There’s a lot of buzz about branding
Here’s what you need to know in order for you to take a more strategic look at your company’s brand:
Understanding Your Audience
Who is your ideal customer? What needs to they have and what is their budget to address those needs? Who do they aspire to be? As business owners, this is often where we’re strongest – understanding our customers and their needs. Since we work directly in our business, we can talk to our customers every day to get to know who they are and to understand their greatest pain points. We know who they are from a demographic standpoint and, through our daily conversations with them, we may even know whom they aspire to be and who they’re trying to emulate. All of this information helps us to create a complete picture of our customer so that we can better align our business to meet their needs.
If you haven’t created a “blueprint” for your customers, take the time now to create one. This will help you better understand to whom you’re marketing so that you can tweak your campaigns directly to the people you’re trying to reach. You won’t know where you’re going until you know where you need to be.
Understanding Your Competition
Who are your major competitors in your business area? What makes them unique? How are they capturing new clients? What opportunities are they leaving open? If you had to narrow it down, who is your strongest competitor? What makes them so strong? How can you get a better sense of their marketing plan? One mistake we sometimes make as business owners is to believe that we have no competition. We believe that our business is either so unique or so valuable that we’re not competing with anyone for customers. That’s simply not the case. Take some time to study your competitors to help you understand where you fit in the market and the opportunities that are available to you. Understanding who you’re competing against and their strengths and weaknesses puts you in a better position to compete.
Understanding Your Own Business
What makes your company different in the marketplace? Why would a customer select you over one of your competitors? What words would you want a customer to use to describe your business? What do customers get from doing business with you, beyond just the fulfillment of their direct needs? A question many business owners don’t take the time to ask themselves – what do you want your brand to be in the market? What are you associated with today and what would you like to be associated in the next few years?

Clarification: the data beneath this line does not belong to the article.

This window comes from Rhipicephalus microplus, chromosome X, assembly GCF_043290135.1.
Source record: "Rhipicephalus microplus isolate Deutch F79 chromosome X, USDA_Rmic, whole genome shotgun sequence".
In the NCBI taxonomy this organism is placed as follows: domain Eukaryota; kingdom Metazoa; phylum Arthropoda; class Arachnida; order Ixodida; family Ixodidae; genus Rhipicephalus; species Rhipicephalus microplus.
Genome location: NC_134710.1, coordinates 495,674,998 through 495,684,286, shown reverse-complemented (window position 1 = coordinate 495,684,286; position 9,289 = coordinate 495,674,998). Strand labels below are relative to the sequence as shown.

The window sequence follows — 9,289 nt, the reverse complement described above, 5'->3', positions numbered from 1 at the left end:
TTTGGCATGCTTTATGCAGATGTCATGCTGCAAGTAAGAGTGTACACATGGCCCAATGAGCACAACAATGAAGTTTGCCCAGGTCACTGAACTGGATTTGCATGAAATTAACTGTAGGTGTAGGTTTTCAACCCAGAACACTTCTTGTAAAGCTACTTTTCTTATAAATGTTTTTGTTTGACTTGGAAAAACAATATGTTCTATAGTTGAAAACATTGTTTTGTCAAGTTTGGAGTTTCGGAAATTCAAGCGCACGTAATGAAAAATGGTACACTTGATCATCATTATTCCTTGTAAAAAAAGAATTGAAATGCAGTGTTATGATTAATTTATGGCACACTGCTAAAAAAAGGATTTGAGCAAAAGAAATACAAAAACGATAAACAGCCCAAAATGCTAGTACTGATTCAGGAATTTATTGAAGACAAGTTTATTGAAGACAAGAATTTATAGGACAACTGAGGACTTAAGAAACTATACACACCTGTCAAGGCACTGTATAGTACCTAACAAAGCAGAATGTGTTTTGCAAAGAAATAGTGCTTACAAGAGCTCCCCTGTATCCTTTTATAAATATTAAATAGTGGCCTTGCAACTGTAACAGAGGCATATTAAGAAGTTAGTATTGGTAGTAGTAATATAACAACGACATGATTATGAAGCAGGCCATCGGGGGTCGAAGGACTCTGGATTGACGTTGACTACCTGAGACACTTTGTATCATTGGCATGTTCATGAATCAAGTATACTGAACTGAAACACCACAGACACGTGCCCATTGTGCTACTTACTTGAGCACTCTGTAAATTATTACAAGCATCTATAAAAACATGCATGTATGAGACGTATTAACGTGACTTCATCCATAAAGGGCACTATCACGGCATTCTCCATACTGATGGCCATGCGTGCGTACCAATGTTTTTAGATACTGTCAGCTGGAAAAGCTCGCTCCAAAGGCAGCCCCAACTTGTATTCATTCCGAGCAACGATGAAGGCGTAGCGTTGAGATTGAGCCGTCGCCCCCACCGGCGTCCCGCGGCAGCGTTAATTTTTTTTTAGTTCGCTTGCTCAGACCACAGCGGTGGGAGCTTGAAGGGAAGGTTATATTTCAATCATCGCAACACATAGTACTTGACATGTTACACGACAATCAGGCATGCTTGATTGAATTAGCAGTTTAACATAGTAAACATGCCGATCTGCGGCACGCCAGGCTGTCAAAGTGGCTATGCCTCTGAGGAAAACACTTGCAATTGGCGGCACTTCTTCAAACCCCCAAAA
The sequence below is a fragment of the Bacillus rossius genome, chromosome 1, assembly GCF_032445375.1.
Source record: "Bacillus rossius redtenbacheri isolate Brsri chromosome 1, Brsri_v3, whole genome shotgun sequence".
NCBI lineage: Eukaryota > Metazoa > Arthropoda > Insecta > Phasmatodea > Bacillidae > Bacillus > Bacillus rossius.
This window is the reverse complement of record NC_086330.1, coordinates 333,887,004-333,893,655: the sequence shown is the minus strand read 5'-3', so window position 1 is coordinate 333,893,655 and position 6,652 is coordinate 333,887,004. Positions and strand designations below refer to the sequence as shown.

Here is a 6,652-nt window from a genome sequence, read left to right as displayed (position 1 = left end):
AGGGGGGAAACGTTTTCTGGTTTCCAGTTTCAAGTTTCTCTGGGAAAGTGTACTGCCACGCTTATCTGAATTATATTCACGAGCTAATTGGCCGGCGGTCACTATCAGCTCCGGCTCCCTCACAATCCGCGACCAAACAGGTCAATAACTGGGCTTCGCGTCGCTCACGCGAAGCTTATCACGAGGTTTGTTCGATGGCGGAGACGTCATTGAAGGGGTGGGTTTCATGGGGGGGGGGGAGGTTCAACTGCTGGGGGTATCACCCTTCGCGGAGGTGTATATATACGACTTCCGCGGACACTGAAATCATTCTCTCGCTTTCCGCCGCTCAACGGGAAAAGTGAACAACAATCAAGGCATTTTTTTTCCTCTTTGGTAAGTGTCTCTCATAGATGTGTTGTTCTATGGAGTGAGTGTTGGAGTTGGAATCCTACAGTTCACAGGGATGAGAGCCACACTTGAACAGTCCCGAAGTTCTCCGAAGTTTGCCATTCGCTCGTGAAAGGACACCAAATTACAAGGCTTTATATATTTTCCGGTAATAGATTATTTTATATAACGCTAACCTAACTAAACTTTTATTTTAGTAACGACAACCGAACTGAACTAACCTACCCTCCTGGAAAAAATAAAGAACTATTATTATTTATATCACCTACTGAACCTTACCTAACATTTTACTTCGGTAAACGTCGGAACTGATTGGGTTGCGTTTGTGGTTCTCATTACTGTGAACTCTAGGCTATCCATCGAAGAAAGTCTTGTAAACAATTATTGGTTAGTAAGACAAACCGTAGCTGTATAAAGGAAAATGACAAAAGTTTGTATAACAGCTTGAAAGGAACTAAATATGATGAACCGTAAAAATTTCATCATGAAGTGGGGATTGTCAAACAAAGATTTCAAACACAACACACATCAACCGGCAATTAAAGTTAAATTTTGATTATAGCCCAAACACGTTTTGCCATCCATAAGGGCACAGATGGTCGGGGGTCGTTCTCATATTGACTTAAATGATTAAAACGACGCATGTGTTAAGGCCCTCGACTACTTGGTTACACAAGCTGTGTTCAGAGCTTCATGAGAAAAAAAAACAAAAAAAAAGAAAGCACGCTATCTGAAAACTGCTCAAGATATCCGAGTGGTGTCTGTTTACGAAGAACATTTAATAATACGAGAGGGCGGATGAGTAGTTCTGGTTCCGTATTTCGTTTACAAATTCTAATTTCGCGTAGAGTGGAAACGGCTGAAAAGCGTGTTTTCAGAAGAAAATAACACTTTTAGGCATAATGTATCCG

Because we’re very busy with our day-to-day tasks, it can be difficult to take a step back and really evaluate where we want our brand to go. Take the time to do it! Determine what makes you different and use it to build a stronger brand and connection with customers. It’s not enough to simply sell a great product or service; you also need to provide a great experience. Develop loyalty among your customers so they keep coming back AND refer others to you! Your customers need to associate you with something more important than just the flooring they bought from you.
A brand is much more than a logo
Your chances of becoming a big hit are greatly increased by investing in your brand – in the form of sharp creative strategy and great design. Branding, done right, is a rigorous process. Shortcuts almost always end up costing more in the end. Investing in great branding and design from the start establishes a foundation for your business, and pays back tenfold.
You only get one chance to make that first impression stay with consumers. The most guaranteed way to build loyalty is through a strong brand that connects with people. A brand is much bigger than its elements. Building a brand means that you need to take the time to determine what drives your target audience. Ask yourself what they truly care about, at the most fundamental level. Then, find a way to connect with those feelings and needs, through collateral language and design. Establishing this point of connection requires that you really ask yourself what your audience wants. Then, you need to concentrate on developing a creative brand experience around these insights. Put your consumer first – above your product features, above your personal beliefs.